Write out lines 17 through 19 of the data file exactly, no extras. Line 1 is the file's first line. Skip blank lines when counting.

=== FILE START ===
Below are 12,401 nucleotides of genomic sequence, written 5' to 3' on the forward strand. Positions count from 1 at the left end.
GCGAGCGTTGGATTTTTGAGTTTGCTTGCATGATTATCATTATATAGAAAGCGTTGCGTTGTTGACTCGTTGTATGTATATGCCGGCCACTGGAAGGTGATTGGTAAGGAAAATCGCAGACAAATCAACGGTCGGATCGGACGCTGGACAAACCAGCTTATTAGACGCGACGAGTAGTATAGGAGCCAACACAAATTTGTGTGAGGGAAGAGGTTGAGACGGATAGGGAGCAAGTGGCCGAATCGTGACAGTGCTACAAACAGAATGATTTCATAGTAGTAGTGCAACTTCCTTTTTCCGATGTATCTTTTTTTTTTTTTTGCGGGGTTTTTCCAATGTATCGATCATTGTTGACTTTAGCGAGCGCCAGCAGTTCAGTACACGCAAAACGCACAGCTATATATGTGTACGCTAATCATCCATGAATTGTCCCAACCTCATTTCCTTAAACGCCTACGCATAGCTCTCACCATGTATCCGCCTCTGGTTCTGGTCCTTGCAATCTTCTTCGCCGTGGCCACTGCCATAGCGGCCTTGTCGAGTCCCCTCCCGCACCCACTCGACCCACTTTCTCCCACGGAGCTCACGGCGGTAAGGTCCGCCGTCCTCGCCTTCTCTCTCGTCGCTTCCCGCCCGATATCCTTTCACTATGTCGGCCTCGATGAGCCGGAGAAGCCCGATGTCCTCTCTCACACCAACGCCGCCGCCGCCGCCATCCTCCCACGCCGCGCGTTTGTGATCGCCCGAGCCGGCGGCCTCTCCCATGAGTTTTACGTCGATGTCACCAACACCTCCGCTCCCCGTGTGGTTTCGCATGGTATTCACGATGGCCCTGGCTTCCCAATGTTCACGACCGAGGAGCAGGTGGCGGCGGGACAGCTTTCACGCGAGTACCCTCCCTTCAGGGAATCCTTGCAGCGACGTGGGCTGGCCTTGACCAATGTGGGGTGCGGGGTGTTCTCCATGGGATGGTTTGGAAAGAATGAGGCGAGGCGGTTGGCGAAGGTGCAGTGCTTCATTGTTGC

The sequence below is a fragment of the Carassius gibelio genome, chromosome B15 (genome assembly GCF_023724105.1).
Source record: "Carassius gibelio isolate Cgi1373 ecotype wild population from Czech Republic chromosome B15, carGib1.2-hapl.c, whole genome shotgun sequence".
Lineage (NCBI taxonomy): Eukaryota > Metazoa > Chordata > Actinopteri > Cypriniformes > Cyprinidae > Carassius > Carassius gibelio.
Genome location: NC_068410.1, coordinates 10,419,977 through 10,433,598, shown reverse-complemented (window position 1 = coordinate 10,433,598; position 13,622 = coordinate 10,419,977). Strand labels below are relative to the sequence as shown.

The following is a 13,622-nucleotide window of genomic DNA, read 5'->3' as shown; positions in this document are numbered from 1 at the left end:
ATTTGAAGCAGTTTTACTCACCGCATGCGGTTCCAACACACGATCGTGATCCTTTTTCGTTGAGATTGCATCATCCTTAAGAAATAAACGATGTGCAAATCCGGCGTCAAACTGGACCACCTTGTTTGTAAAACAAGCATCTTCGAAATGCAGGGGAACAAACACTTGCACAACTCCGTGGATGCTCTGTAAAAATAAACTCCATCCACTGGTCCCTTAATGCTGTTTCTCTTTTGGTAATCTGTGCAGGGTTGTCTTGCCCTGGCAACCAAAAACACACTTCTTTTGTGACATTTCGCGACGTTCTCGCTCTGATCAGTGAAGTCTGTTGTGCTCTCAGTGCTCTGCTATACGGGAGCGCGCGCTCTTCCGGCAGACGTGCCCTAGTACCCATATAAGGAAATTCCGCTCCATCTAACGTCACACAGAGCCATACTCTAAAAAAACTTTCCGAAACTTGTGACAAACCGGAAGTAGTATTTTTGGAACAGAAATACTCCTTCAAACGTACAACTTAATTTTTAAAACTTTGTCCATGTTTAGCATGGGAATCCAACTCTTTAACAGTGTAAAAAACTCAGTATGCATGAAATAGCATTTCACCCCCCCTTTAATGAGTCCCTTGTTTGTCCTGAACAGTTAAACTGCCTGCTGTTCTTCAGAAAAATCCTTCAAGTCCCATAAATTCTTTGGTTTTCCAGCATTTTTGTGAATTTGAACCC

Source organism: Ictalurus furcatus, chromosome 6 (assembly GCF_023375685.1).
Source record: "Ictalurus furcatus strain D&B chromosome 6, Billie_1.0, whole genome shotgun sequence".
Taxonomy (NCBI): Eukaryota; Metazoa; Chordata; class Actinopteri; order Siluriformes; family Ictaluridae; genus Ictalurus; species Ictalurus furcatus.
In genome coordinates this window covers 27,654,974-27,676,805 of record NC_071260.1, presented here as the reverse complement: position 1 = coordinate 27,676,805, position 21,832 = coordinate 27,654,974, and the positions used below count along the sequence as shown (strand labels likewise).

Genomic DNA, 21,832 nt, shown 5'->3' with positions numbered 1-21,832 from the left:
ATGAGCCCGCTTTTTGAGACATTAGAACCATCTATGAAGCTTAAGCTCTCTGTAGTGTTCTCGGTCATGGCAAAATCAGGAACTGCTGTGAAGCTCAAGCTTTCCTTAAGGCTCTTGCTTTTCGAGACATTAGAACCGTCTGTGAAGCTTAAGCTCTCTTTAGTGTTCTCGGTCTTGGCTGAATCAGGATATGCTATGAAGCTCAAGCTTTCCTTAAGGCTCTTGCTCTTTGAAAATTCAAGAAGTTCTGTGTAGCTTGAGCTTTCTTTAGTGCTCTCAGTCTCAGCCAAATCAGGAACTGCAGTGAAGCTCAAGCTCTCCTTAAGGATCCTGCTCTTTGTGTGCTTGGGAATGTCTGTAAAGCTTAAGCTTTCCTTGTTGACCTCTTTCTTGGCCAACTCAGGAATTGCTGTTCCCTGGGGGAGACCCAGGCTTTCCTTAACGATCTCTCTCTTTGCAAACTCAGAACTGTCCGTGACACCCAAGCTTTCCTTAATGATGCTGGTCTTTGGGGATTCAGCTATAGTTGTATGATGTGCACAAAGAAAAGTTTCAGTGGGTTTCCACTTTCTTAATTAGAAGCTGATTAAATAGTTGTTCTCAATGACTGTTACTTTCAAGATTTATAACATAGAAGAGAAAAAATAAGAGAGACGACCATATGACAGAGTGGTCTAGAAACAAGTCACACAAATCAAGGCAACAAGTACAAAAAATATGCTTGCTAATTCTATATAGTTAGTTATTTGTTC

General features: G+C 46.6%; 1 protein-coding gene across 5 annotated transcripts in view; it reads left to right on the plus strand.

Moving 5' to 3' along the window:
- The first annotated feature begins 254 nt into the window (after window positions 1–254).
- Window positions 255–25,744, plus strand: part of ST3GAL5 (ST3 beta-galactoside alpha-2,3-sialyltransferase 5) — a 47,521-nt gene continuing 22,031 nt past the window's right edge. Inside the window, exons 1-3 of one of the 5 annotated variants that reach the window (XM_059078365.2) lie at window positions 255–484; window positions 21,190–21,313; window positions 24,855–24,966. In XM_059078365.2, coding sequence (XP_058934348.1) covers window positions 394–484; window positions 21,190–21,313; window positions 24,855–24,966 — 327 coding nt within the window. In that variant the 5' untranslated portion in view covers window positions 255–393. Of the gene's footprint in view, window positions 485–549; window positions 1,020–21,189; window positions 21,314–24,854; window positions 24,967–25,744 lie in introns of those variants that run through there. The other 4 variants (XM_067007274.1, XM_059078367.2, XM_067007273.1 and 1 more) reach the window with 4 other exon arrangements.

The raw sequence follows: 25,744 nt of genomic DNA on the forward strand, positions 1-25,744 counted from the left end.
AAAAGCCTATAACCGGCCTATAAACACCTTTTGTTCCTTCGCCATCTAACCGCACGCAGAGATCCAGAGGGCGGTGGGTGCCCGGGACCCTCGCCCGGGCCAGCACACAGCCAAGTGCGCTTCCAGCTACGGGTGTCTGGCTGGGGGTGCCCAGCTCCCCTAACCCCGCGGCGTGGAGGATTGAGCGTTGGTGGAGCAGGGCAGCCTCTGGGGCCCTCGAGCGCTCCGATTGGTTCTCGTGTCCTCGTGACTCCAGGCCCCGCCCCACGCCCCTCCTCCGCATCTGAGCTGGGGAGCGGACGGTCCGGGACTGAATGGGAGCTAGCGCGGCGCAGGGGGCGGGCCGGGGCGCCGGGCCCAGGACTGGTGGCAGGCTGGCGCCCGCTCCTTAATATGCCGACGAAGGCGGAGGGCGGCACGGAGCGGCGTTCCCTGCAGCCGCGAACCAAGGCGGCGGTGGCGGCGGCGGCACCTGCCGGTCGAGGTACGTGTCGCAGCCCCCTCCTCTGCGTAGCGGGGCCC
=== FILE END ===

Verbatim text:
- The first annotated feature begins 254 nt into the window (after window positions 1–254).
- Window positions 255–25,744, plus strand: part of ST3GAL5 (ST3 beta-galactoside alpha-2,3-sialyltransferase 5) — a 47,521-nt gene continuing 22,031 nt past the window's right edge. Inside the window, exons 1-3 of one of the 5 annotated variants that reach the window (XM_059078365.2) lie at window positions 255–484; window positions 21,190–21,313; window positions 24,855–24,966. In XM_059078365.2, coding sequence (XP_058934348.1) covers window positions 394–484; window positions 21,190–21,313; window positions 24,855–24,966 — 327 coding nt within the window. In that variant the 5' untranslated portion in view covers window positions 255–393. Of the gene's footprint in view, window positions 485–549; window positions 1,020–21,189; window positions 21,314–24,854; window positions 24,967–25,744 lie in introns of those variants that run through there. The other 4 variants (XM_067007274.1, XM_059078367.2, XM_067007273.1 and 1 more) reach the window with 4 other exon arrangements.

The raw sequence follows: 25,744 nt of genomic DNA on the forward strand, positions 1-25,744 counted from the left end.